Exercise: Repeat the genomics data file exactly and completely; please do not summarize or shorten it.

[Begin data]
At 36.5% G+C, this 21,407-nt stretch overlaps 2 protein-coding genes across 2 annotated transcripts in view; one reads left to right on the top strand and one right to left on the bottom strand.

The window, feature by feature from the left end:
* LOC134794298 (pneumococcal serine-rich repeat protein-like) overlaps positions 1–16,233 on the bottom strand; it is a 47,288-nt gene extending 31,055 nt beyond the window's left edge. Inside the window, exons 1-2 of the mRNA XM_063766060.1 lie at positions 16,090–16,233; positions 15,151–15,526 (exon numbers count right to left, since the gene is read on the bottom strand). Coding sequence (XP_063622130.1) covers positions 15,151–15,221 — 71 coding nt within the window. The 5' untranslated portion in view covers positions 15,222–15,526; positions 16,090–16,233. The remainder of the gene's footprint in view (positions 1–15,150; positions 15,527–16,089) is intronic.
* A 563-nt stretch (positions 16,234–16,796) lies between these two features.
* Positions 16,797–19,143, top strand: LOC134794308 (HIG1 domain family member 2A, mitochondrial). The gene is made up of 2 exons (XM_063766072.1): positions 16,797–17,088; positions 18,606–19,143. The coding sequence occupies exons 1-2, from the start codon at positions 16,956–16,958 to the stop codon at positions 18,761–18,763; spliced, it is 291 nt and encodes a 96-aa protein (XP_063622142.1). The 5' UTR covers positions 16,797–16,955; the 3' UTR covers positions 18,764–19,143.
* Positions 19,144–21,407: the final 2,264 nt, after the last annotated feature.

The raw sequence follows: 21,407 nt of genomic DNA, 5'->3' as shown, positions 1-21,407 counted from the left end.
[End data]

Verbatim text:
At 36.5% G+C, this 21,407-nt stretch overlaps 2 protein-coding genes across 2 annotated transcripts in view; one reads left to right on the top strand and one right to left on the bottom strand.

The window, feature by feature from the left end:
* LOC134794298 (pneumococcal serine-rich repeat protein-like) overlaps positions 1–16,233 on the bottom strand; it is a 47,288-nt gene extending 31,055 nt beyond the window's left edge. Inside the window, exons 1-2 of the mRNA XM_063766060.1 lie at positions 16,090–16,233; positions 15,151–15,526 (exon numbers count right to left, since the gene is read on the bottom strand). Coding sequence (XP_063622130.1) covers positions 15,151–15,221 — 71 coding nt within the window. The 5' untranslated portion in view covers positions 15,222–15,526; positions 16,090–16,233. The remainder of the gene's footprint in view (positions 1–15,150; positions 15,527–16,089) is intronic.
* A 563-nt stretch (positions 16,234–16,796) lies between these two features.
* Positions 16,797–19,143, top strand: LOC134794308 (HIG1 domain family member 2A, mitochondrial). The gene is made up of 2 exons (XM_063766072.1): positions 16,797–17,088; positions 18,606–19,143. The coding sequence occupies exons 1-2, from the start codon at positions 16,956–16,958 to the stop codon at positions 18,761–18,763; spliced, it is 291 nt and encodes a 96-aa protein (XP_063622142.1). The 5' UTR covers positions 16,797–16,955; the 3' UTR covers positions 18,764–19,143.
* Positions 19,144–21,407: the final 2,264 nt, after the last annotated feature.

The raw sequence follows: 21,407 nt of genomic DNA, 5'->3' as shown, positions 1-21,407 counted from the left end.